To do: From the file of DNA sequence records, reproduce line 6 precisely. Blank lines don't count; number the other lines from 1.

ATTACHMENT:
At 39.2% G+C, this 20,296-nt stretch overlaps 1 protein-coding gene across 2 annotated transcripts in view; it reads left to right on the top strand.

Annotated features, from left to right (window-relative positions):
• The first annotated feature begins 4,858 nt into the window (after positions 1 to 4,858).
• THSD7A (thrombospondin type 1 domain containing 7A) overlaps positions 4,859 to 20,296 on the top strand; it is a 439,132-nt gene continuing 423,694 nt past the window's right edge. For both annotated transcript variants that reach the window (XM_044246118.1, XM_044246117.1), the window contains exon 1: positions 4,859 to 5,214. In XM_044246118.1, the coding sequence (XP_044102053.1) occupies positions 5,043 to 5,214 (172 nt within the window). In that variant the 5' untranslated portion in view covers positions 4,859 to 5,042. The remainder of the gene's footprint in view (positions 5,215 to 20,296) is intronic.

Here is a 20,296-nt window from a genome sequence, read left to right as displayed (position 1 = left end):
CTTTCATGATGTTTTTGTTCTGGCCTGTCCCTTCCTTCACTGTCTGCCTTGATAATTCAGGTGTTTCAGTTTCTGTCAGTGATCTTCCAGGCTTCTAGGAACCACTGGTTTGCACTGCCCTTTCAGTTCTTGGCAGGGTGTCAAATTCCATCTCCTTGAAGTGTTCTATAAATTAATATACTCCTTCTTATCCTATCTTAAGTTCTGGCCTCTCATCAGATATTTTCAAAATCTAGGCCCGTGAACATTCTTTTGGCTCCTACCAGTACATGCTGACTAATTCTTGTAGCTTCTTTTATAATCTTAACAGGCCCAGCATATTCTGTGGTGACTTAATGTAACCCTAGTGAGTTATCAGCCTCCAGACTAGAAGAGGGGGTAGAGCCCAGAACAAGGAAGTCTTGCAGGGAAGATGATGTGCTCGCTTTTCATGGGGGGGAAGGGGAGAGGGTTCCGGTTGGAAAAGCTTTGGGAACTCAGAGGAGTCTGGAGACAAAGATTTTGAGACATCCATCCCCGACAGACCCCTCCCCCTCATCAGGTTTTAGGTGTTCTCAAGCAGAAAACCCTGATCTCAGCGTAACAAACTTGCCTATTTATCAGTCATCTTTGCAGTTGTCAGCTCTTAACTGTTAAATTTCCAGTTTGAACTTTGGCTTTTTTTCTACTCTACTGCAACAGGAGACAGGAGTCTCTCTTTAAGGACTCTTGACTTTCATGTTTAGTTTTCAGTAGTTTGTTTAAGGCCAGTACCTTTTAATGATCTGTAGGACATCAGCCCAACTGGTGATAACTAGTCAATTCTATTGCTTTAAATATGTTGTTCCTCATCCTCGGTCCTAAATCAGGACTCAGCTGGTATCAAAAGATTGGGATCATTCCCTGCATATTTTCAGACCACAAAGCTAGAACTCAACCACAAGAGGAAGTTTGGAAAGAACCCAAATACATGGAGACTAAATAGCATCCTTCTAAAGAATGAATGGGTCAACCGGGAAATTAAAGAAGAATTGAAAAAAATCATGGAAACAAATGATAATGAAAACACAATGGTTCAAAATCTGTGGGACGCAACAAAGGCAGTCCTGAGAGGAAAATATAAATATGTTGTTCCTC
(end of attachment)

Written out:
CTTTCATGATGTTTTTGTTCTGGCCTGTCCCTTCCTTCACTGTCTGCCTTGATAATTCAGGTGTTTCAGTTTCTGTCAGTGATCTTCCAGGCTTCTAGGAACCACTGGTTTGCACTGCCCTTTCAGTTCTTGGCAGGGTGTCAAATTCCATCTCCTTGAAGTGTTCTATAAATTAATATACTCCTTCTTATCCTATCTTAAGTTCTGGCCTCTCATCAGATATTTTCAAAATCTAGGCCCGTGAACATTCTTTTGGCTCCTACCAGTACATGCTGACTAATTCTTGTAGCTTCTTTTATAATCTTAACAGGCCCAGCATATTCTGTGGTGACTTAATGTAACCCTAGTGAGTTATCAGCCTCCAGACTAGAAGAGGGGGTAGAGCCCAGAACAAGGAAGTCTTGCAGGGAAGATGATGTGCTCGCTTTTCATGGGGGGGAAGGGGAGAGGGTTCCGGTTGGAAAAGCTTTGGGAACTCAGAGGAGTCTGGAGACAAAGATTTTGAGACATCCATCCCCGACAGACCCCTCCCCCTCATCAGGTTTTAGGTGTTCTCAAGCAGAAAACCCTGATCTCAGCGTAACAAACTTGCCTATTTATCAGTCATCTTTGCAGTTGTCAGCTCTTAACTGTTAAATTTCCAGTTTGAACTTTGGCTTTTTTTCTACTCTACTGCAACAGGAGACAGGAGTCTCTCTTTAAGGACTCTTGACTTTCATGTTTAGTTTTCAGTAGTTTGTTTAAGGCCAGTACCTTTTAATGATCTGTAGGACATCAGCCCAACTGGTGATAACTAGTCAATTCTATTGCTTTAAATATGTTGTTCCTCATCCTCGGTCCTAAATCAGGACTCAGCTGGTATCAAAAGATTGGGATCATTCCCTGCATATTTTCAGACCACAAAGCTAGAACTCAACCACAAGAGGAAGTTTGGAAAGAACCCAAATACATGGAGACTAAATAGCATCCTTCTAAAGAATGAATGGGTCAACCGGGAAATTAAAGAAGAATTGAAAAAAATCATGGAAACAAATGATAATGAAAACACAATGGTTCAAAATCTGTGGGACGCAACAAAGGCAGTCCTGAGAGGAAAATATAAATATGTTGTTCCTC